The 3-block pyramid of engagement. In my pyramid of engagement Path Progress  is in the second row to indicate how important this building block is for managers to increase employee engagement. It is naturally paired with maximize performance as these concepts are paired together to achieve results.

7 Significant Steps on the Path of Progress. Here are 7 steps to help you fully path progress for robust employee engagement:

Accentuate the positive. Continually work towards small wins and breakthroughs. Ensure employees are working towards meaningful goals paired with sufficient autonomy to achieve success. Managers can ensure resources, time and help are available on the path of progress. Managers can catalyze progress by ensuring proper resources and tools as they also nourish progress by fostering strong interpersonal connections focused on progress.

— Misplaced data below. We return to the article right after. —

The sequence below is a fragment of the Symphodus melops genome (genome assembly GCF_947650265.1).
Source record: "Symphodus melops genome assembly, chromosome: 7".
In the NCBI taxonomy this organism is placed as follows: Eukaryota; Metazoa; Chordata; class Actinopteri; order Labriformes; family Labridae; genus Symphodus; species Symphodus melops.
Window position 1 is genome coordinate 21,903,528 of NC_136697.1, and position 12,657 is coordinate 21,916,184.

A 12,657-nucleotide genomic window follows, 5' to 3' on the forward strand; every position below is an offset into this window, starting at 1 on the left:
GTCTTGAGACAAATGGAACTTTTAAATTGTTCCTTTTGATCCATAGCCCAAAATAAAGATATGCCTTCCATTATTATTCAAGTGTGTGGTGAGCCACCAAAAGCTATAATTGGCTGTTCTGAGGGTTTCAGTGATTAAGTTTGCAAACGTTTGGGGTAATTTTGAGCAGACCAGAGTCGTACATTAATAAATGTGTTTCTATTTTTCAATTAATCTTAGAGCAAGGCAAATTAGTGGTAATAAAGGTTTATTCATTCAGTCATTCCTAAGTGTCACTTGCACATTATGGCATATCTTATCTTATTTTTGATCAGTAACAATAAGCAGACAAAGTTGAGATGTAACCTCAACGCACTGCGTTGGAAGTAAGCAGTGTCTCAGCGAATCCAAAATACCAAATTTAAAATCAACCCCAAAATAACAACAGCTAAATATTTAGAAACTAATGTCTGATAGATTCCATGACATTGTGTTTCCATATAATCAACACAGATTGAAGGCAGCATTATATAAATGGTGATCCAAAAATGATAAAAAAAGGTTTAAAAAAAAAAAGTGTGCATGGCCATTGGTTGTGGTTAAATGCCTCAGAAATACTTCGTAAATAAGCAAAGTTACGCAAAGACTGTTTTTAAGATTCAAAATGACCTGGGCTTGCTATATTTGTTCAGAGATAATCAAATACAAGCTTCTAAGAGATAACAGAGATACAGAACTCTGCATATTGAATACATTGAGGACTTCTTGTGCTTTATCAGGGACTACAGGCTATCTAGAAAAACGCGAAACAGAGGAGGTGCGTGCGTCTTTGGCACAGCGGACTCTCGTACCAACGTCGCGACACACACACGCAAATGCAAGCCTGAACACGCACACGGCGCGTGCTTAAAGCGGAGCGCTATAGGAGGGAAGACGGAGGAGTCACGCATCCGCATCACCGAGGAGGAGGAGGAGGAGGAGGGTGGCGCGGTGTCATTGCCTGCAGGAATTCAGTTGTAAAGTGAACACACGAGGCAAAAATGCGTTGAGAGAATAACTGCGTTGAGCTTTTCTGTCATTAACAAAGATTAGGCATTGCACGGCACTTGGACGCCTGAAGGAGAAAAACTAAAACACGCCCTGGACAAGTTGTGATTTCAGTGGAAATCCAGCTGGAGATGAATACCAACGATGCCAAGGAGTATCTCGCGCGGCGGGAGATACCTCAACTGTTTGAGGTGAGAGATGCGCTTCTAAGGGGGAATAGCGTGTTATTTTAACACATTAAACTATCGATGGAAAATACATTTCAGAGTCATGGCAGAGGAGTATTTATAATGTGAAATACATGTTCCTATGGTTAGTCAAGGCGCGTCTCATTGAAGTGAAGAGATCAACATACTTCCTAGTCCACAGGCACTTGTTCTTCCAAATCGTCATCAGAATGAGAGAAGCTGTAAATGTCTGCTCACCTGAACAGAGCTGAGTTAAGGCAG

Eliminate the negative. Negative events have a disproportionate impact on engagement. Because negative events have a stronger impact than positive events it is important to prevent setbacks before they occur or minimize the damage setbacks can cause. As a manager, ask yourself these two questions then construct solid responses to squash setbacks:

What can I do to prevent setbacks before they occur with my work group?

 What can I do to overcome setbacks once they have occurred?